# Dealing with violation of linear regression assumptions

I have a data set where some extreme, but not nonetheless important observations are present which prompts violation of the linear regression assumptions of normality and constant variance. The assumption of normality I read here: Regression when the OLS residuals are not normally distributed, is of less concern as long as we're not concerned with p-values or intervals.

The violation of constant variance however is discussed here: What does having "constant variance" in a linear regression model mean?, as well as here: Regression when the OLS residuals are not normally distributed, where Michael R.Chernick in the comments of his response writes

log transformation or Box-Cox with small lambda shrink the tails. That can work for some heavytailed and skewed distribution. I don't know what if any transformations will work for very heavy-tailed distributions.

As such I tried Box-Cox transformation, with optimal lambda = 0.1414141 and also using first difference rewriting of the response variable ($$y_t - y_{t-1}$$). I plotted the results of the optimal Box-Cox transformation:

This does not provide a solution to my situation, and the assumption of constant variance remains violated.

I would like some pointers towards what I can, if any, to fix this alternatively how I can model my data using other regression techniques.

Edit My modelling is about quantifying uncertainty of an agnostic prediction model, in a highly stochastic environment (travel times in traffic). For the two data points in the graph that normally would be considered outliers, the agnostic prediction model made a reasonable prediction. I have checked this by comparing the predictions versus the actual outcome. That motivates me to not treat them as outliers, as I assume the data fed forward to the prediction model was viable.

The agnostic prediction model have access to GPS position and speed when making its predictions about arrival times. I don't have access to the same data, but rather what I'm using here is the previous travel time as a modeling feature. The reason behind those data points being so extreme is unknown to me.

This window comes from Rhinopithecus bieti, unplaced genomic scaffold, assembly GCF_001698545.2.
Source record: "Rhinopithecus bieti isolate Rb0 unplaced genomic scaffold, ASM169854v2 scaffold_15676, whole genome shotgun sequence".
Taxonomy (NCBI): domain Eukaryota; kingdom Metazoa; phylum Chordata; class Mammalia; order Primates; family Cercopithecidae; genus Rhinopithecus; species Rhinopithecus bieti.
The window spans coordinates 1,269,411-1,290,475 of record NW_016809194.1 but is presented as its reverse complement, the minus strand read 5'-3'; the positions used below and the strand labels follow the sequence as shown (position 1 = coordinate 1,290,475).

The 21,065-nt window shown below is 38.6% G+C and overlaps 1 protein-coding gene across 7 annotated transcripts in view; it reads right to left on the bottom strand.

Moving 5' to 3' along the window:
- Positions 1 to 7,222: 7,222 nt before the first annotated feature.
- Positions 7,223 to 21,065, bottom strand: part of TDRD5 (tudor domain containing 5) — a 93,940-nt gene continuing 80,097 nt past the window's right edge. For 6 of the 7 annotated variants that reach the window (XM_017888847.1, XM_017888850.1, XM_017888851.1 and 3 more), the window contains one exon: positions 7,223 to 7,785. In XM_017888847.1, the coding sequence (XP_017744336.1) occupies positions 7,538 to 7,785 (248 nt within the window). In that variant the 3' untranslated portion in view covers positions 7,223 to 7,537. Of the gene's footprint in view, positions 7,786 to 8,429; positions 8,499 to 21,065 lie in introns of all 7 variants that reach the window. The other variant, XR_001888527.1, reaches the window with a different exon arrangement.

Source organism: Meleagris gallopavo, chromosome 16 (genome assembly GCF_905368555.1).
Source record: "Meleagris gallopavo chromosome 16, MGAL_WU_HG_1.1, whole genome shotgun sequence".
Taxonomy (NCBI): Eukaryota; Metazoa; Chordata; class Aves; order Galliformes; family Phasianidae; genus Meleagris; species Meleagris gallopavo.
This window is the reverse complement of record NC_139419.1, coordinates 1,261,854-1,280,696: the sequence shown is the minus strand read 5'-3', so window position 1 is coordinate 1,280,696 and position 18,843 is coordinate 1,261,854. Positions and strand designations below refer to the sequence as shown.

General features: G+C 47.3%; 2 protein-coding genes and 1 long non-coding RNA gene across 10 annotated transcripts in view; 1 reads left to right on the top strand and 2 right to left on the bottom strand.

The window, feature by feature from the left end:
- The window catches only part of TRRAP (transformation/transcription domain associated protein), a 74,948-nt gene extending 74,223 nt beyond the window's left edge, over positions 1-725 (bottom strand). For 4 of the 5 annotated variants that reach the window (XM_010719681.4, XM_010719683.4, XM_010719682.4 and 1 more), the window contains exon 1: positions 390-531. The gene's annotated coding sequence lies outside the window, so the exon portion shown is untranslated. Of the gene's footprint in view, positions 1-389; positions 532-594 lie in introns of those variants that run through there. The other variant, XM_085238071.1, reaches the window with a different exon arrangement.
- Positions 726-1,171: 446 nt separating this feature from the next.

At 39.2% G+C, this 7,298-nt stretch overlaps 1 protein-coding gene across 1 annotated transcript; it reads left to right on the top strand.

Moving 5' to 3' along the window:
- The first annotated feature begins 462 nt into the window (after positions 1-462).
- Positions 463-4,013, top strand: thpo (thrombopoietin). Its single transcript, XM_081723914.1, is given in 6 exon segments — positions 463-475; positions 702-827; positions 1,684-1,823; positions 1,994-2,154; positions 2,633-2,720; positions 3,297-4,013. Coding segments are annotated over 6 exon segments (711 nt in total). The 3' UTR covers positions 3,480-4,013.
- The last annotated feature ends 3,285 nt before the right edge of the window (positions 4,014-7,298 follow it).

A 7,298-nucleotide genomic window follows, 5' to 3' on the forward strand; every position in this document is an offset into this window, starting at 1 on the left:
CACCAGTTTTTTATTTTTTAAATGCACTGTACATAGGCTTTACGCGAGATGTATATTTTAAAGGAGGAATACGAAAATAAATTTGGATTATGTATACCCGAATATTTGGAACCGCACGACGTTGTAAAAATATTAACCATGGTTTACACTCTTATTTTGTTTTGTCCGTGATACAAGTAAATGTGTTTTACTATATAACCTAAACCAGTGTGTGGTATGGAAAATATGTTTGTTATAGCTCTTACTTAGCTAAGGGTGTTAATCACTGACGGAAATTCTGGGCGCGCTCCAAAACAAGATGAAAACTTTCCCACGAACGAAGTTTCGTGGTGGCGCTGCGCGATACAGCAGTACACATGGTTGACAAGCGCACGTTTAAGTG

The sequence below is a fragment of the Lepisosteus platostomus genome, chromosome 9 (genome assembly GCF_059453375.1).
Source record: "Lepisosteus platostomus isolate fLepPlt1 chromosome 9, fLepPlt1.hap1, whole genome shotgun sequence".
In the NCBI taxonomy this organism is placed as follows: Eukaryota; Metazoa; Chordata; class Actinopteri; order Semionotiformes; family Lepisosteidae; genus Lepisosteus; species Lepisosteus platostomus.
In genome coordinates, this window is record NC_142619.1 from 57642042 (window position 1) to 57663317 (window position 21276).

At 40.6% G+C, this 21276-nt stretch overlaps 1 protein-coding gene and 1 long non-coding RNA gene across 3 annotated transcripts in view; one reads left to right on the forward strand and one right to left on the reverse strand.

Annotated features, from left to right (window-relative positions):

• With two extreme outliers among what seem to be over 1000 observations, I'm not sure that a single simple linear regression will adequately represent your data. You say "some extreme, but not nonetheless important observations are present." It might help to describe why those observations should be included in your analysis. Why are those values so extreme? Please provide that information by editing the question, as comments are easy to overlook and can be deleted.
– EdM
Commented Mar 23, 2023 at 15:57
• Those two outliers are so far away from everything else after your transformation. Why do you think they should be modeled by the same data generating process? Commented Mar 23, 2023 at 16:11
• I tried to provide an explanation about why I think they shouldn't be treated as outliers @EdM, please let me know if helps to clarify the situation.
– OLGJ
Commented Mar 24, 2023 at 9:03
• @wzbillings I have made an edit to the post where I provide an explanation.
– OLGJ
Commented Mar 24, 2023 at 9:03

From the plots the problems seem to boil down to two outliers (OK I get that these plots are from after Box-Cox transformation and before things may have looked worse), potentially leverage points. This may have a rather detrimental effect on the regression estimation, but can be handled well using robust regression. A state of the art method for this is the MM-estimator, as performed by R-function lmrob in package robustbase. Note that this will estimate a hopefully good regression for the non-outliers; the outliers, if important and correct, should be separately interpreted.